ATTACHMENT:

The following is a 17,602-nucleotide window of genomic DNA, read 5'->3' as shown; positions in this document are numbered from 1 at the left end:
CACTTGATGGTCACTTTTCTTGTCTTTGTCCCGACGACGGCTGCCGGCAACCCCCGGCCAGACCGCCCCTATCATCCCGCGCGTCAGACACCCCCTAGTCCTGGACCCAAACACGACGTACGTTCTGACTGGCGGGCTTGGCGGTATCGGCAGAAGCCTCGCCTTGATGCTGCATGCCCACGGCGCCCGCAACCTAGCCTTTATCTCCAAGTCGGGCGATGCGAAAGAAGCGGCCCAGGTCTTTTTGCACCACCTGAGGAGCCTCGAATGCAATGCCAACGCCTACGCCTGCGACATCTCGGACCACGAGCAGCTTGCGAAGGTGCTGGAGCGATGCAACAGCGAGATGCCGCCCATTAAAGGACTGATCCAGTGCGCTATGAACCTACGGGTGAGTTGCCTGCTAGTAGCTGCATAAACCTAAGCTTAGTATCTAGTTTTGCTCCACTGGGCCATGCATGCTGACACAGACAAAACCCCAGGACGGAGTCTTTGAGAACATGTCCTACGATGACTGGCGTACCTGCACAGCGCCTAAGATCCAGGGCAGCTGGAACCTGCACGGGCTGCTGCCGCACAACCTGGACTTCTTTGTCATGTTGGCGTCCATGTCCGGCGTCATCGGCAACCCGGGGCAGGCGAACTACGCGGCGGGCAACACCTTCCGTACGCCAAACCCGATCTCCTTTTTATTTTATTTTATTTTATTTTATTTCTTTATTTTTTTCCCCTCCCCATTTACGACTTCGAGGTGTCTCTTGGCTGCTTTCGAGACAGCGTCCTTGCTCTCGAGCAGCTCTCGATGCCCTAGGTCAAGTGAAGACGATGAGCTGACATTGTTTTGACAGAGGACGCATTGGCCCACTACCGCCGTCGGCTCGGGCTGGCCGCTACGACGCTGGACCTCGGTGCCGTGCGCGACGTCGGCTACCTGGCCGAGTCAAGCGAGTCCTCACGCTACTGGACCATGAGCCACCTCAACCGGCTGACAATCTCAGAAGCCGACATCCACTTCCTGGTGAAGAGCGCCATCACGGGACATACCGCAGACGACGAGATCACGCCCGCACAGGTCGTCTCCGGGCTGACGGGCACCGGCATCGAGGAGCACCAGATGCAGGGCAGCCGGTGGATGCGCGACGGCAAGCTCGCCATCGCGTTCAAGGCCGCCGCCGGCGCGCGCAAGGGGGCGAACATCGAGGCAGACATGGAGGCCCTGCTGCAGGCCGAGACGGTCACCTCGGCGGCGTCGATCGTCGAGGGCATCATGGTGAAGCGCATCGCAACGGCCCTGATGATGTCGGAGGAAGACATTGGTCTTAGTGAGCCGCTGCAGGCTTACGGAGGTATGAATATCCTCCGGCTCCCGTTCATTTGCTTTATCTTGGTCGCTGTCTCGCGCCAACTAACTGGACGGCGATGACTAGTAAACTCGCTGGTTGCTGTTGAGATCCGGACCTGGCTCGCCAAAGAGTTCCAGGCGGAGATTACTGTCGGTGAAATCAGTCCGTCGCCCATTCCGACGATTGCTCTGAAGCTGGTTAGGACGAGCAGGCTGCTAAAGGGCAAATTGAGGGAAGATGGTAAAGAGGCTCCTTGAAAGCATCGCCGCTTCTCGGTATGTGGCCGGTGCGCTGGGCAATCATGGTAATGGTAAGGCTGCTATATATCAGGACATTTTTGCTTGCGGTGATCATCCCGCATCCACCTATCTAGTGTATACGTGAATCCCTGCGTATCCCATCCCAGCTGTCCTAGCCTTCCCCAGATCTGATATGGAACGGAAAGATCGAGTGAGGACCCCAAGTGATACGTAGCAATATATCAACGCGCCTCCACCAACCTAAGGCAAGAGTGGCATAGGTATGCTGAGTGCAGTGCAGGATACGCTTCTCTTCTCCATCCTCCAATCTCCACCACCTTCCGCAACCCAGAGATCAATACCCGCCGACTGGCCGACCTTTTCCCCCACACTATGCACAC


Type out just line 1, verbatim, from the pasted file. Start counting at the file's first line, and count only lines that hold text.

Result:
The following is a 17,602-nucleotide window of genomic DNA, read 5'->3' as shown; positions in this document are numbered from 1 at the left end: